Is audio a feature or a full product?
What does Clubhouse plan to do? Plus some fine reads : Nick Clegg on content moderation, All things crypto (bunch of links, enjoy!), Google v. Oracle, Intuit's "no free tax filing" flywheel
I hope you all are doing well and welcome (if you aren’t new then again) to Dozen Worthy Reads. A newsletter where I talk about the most interesting things about tech that I read the past couple of weeks or write about tech happenings. You can sign up here or just read on …
I was originally planning a regular edition of DWR but then I read about several things related to Clubhouse which got me thinking …
Clubhouse’s last raise of $100M at a $1B valuation was in Jan 2021. A couple of weeks later I wrote my bearish take on Clubhouse several things have happened which I’ll cover below. Take this with a pinch of salt as I am an audio luddite, but the fact of the matter is that I am not bearish on the format, just the whole format as a whole company!
If we consider that audio is not a format that requires “active” engagement then I fail to see how exactly Clubhouse plans to survive? What is the moat that they will create that some other tech powerhouse can’t create? Given that the format is uncurated conversations the depth of the conversation definitely doesn’t lend itself to “active” engagement and probably even less than a podcast app needs.
Who ended the talks? Was it Twitter since they definitely seem to have gotten their product act together? Or was it Clubhouse since they had another Spaces beta. My wager quite honestly is that Twitter didn't want to pay $4B. Remember they released their Spaces beta in Dec 2020 and probably didn’t want to pay ~7% of their market cap for a feature
While the talks occurred over the past several months, they’re no longer taking place, though the reason they ended isn’t known according to the report. It’s also worth noting that just a few days ago, Bloomberg reported that Clubhouse was seeking to raise a new round of funding at a valuation of around $4 billion, but the report detailing the potential acquisition talks indicate that the discussions with Twitter collapsed first, leading to a change in strategy to pursue securing additional capital in exchange for equity investment.
So now what could have been a quick get-rich scheme with a “feature” seems to have ended with Clubhouse looking elsewhere to raise. I don’t know if there is a specific reason why a16z isn’t investing (I don’t understand and maybe there is a reason). I mean they raised a $100M a few months ago and cant be burning capital at that pace with ~50 employees (max)
The other key point is that everyone and their first cousin is adding “drop-in” voice, which is a feature. Ben Evans wrote a great article about this. From his article:
On the other hand, in the 1960s there was a significant court case around Ford bundling a car radio and squashing competing radio suppliers. Is a radio an essential, necessary part of the product that should be integrated, or is it optional? What would that mean?
This is the centre of today’s argument about what Apple and Google include in their smartphone operating systems, and what Google includes in ‘search’, and it was the argument twenty years ago around whether and how Microsoft should include a web browser in Windows. If a company has market dominance, and it adds a feature to its product that is someone else’s entire business, this is inherently unfair, but life is unfair - does it follow that it’s bad, and that we should we do something about it, and if so, what?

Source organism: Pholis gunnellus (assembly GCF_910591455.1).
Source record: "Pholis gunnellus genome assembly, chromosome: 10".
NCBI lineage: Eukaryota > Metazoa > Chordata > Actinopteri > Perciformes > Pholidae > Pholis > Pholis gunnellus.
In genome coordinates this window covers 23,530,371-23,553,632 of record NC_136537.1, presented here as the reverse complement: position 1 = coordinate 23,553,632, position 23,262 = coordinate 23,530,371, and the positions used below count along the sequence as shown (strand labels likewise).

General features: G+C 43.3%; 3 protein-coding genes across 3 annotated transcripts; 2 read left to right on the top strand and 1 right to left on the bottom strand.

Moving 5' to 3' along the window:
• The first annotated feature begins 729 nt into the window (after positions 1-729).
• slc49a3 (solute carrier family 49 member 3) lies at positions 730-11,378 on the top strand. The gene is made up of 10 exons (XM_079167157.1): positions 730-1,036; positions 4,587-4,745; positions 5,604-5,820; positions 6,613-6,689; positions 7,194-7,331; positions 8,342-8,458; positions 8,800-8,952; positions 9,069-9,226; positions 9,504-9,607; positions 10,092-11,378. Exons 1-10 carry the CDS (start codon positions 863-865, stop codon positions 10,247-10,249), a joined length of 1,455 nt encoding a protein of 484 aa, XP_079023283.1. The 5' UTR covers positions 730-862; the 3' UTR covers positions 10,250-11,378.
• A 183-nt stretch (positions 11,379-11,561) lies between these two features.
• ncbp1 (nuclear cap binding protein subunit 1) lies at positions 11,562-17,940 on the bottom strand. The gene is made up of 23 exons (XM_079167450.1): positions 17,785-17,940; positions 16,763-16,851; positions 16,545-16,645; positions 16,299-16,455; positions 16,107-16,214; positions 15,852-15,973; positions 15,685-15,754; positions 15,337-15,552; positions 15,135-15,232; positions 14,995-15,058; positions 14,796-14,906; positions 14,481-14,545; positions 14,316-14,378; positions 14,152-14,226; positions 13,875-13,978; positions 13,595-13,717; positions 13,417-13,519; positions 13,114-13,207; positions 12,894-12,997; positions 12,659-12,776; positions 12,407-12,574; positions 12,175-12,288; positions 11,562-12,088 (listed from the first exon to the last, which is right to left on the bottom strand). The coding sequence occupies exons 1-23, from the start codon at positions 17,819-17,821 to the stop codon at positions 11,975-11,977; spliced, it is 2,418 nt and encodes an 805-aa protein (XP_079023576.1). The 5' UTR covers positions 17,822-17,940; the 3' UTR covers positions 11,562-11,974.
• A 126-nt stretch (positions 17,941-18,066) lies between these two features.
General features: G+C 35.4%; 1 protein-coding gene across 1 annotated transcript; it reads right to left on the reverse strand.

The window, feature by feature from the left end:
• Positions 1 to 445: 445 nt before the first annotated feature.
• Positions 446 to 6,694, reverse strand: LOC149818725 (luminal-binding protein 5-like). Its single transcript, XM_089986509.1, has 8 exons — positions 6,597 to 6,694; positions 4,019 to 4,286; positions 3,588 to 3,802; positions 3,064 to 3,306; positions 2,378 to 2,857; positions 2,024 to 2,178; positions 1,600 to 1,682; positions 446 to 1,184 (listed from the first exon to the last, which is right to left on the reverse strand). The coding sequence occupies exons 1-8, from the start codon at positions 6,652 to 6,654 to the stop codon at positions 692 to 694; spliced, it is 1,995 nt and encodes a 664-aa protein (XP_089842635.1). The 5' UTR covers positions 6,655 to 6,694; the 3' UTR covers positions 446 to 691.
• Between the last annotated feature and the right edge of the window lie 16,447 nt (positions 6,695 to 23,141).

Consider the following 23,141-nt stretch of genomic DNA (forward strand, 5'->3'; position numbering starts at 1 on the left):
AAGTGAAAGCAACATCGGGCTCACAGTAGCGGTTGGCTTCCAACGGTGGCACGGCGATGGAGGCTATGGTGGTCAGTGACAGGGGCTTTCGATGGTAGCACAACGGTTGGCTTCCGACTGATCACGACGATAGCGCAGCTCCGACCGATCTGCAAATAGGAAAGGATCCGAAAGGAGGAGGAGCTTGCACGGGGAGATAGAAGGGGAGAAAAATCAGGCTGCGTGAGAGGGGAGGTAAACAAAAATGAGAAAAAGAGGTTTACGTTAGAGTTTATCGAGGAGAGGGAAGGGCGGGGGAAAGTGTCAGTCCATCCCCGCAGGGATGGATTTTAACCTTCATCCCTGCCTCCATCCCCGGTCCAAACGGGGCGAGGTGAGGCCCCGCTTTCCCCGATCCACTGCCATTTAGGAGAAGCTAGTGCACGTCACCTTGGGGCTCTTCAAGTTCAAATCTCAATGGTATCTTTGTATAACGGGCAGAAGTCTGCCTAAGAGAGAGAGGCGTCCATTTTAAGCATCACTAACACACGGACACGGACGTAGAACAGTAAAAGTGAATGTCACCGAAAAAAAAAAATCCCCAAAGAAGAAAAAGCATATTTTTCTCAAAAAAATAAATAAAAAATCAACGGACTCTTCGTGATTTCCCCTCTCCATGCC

A feature can definitely be sold/given for free “standalone” like radios or web browsers and while this is unfair this is the hand that Clubhouse seems to have played .. and lost! Yeah someone can still buy their expensive $4B “feature” but sure as heck its a lot freaking cheaper to build that feature. Remember stories? Facebook blatantly copied it to the extent that the joke that Evan Spiegel was Facebook’s best Product Manager. And growth? We’ll we all knew how that went …
But this is not always successful. Consider Instagram Reels which is the TikTok “feature” inside of Instagram. Imperfect execution aside (and even if that was not an issue) videos are not a feature, they are a product that can co-exist separately even if other products bundle them as a feature. In fact Instagram will limit the reach of TikTok reposts on Reels. OK so also this doesn’t mean that Instagram cant “fix” it. It can but I think that TikTok has earned its place in the Social/Media world. Clubhouse, not just yet. Maybe never.
So who else threw their hat into the ring? OMG where do I start? Irrespective of name - social chat, drop in chat, social audio, whatever here are some of the competitors. This is going to be a format that will be in EVERY product as a complementary feature. Not the purpose of the product.
Spotify (acq Betty Labs)
Fireside (new app, Mark Cuban)
Look at the variety and the cool thing is most of them don’t really “compete” fully. I mean sure Twitter and LinkedIn probably will compete for audio. But Slack’s audio features might not. They can be used for company all hands perhaps, other kinds of larger meetings, all within your work context, with reminders. No other pesky app to install. Discord can be used for “fan” talk or something like. Audio has many use cases. So that works.
So what should Clubhouse’s strategy be?
If you look at the aforementioned apps/companies integrating voice into their product, they are either serving/going to serve a horizontal segment (ALL audio, which is Spotify) or are going vertical with a specific group. Discord for example for its gamers or artists or whomsoever has/uses a discord server. Daniel Ek has fully realized and executed hard on this strategy. As his conversation with Ashley Carman shows he is strongly, keenly keeping his eye on this space